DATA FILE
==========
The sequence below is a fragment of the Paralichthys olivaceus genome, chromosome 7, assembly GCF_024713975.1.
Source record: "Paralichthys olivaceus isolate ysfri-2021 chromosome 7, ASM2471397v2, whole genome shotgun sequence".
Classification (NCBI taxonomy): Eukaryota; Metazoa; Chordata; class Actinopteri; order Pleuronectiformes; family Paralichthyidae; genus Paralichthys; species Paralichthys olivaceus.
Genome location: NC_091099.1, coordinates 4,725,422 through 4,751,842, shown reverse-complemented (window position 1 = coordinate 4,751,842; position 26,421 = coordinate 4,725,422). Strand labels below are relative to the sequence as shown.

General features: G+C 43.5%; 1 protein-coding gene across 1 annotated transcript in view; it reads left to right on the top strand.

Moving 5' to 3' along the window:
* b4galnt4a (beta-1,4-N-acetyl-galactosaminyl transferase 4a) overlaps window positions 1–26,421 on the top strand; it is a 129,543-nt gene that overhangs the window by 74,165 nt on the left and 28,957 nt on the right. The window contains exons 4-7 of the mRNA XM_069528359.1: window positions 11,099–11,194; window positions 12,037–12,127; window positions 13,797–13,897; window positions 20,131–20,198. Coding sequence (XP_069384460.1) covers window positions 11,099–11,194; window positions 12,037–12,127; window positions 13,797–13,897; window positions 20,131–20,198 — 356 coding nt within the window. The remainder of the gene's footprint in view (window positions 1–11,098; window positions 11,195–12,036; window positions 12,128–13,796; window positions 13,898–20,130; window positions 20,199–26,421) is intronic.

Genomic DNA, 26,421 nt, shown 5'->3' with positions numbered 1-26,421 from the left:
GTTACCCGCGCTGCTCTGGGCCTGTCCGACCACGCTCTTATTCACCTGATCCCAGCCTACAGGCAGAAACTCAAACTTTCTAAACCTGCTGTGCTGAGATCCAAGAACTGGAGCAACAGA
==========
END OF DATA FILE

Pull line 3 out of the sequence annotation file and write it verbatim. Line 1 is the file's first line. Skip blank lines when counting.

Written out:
Classification (NCBI taxonomy): Eukaryota; Metazoa; Chordata; class Actinopteri; order Pleuronectiformes; family Paralichthyidae; genus Paralichthys; species Paralichthys olivaceus.